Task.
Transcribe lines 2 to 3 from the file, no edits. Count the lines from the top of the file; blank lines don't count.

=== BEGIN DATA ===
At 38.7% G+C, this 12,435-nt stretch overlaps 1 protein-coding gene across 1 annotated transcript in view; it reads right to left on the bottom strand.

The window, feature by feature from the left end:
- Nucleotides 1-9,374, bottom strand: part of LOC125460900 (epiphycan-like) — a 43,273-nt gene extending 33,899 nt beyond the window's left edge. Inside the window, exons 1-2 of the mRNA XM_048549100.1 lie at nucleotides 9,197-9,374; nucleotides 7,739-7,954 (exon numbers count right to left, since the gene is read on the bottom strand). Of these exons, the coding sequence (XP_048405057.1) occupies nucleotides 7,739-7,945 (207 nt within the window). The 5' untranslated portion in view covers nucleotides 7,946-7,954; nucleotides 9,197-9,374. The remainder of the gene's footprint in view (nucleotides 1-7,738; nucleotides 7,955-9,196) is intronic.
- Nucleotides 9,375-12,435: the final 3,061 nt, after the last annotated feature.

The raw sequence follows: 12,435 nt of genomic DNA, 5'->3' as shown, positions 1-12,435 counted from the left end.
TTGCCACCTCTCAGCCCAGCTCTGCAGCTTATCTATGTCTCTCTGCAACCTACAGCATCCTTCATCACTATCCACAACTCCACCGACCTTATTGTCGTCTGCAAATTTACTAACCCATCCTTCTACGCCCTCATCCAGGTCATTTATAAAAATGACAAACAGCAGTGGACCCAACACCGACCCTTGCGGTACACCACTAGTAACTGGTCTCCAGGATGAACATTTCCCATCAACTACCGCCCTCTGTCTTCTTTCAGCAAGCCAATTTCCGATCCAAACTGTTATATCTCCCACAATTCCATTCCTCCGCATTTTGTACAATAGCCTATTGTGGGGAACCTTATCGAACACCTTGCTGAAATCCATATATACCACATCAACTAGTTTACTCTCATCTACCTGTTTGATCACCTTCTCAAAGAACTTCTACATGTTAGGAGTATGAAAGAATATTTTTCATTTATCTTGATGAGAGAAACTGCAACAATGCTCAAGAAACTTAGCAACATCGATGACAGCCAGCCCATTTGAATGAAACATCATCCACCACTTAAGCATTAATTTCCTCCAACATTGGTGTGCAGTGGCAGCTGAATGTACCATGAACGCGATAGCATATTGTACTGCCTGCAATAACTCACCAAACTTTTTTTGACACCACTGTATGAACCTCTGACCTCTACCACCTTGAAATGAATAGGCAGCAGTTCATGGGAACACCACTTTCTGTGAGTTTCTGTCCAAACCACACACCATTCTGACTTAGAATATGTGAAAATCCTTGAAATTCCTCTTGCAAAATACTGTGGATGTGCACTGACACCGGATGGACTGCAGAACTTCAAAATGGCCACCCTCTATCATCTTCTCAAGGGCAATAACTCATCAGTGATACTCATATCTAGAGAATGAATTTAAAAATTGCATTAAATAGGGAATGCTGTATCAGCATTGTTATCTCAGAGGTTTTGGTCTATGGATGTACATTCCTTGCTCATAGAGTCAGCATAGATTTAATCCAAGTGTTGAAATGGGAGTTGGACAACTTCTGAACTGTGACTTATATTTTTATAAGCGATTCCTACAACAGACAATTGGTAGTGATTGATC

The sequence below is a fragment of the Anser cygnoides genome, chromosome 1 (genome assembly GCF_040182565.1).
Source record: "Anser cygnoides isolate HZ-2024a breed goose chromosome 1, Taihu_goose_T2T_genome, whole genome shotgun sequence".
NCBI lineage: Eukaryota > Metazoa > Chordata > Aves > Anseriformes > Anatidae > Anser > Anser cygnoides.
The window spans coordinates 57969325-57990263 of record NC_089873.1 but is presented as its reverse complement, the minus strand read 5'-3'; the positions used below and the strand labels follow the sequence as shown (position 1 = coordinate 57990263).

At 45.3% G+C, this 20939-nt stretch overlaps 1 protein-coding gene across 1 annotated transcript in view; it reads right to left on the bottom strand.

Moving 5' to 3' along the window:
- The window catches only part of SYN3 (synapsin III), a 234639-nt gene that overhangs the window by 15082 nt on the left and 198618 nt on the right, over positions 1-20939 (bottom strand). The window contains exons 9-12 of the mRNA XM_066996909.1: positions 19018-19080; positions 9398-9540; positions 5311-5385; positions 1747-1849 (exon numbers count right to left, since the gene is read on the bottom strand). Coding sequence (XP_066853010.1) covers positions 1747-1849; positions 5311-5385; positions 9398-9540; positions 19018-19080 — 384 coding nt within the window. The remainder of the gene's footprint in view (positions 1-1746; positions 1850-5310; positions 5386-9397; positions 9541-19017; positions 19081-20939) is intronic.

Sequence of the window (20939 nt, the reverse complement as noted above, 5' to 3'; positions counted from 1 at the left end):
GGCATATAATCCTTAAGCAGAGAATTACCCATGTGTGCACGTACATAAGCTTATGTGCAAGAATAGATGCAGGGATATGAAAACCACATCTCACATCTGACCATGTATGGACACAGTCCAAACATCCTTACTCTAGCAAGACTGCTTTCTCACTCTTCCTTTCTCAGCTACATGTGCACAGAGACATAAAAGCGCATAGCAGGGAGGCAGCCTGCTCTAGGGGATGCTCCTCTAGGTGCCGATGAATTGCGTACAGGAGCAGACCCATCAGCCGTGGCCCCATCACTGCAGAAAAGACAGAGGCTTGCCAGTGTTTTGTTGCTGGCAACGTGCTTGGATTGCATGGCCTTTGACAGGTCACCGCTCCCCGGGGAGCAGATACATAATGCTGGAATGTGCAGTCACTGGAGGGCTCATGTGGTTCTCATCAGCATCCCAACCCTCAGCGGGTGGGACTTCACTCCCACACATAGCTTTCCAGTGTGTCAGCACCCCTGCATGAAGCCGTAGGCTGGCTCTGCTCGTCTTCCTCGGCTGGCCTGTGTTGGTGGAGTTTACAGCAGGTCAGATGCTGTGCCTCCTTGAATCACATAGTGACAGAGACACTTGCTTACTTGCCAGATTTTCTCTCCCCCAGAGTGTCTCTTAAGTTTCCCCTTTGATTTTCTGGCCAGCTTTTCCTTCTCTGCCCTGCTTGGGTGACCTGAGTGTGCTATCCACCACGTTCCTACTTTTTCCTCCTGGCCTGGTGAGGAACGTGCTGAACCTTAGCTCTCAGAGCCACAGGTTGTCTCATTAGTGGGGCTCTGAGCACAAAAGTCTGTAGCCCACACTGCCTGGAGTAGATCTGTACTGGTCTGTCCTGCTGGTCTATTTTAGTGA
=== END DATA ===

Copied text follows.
The window, feature by feature from the left end:
- Nucleotides 1-9,374, bottom strand: part of LOC125460900 (epiphycan-like) — a 43,273-nt gene extending 33,899 nt beyond the window's left edge. Inside the window, exons 1-2 of the mRNA XM_048549100.1 lie at nucleotides 9,197-9,374; nucleotides 7,739-7,954 (exon numbers count right to left, since the gene is read on the bottom strand). Of these exons, the coding sequence (XP_048405057.1) occupies nucleotides 7,739-7,945 (207 nt within the window). The 5' untranslated portion in view covers nucleotides 7,946-7,954; nucleotides 9,197-9,374. The remainder of the gene's footprint in view (nucleotides 1-7,738; nucleotides 7,955-9,196) is intronic.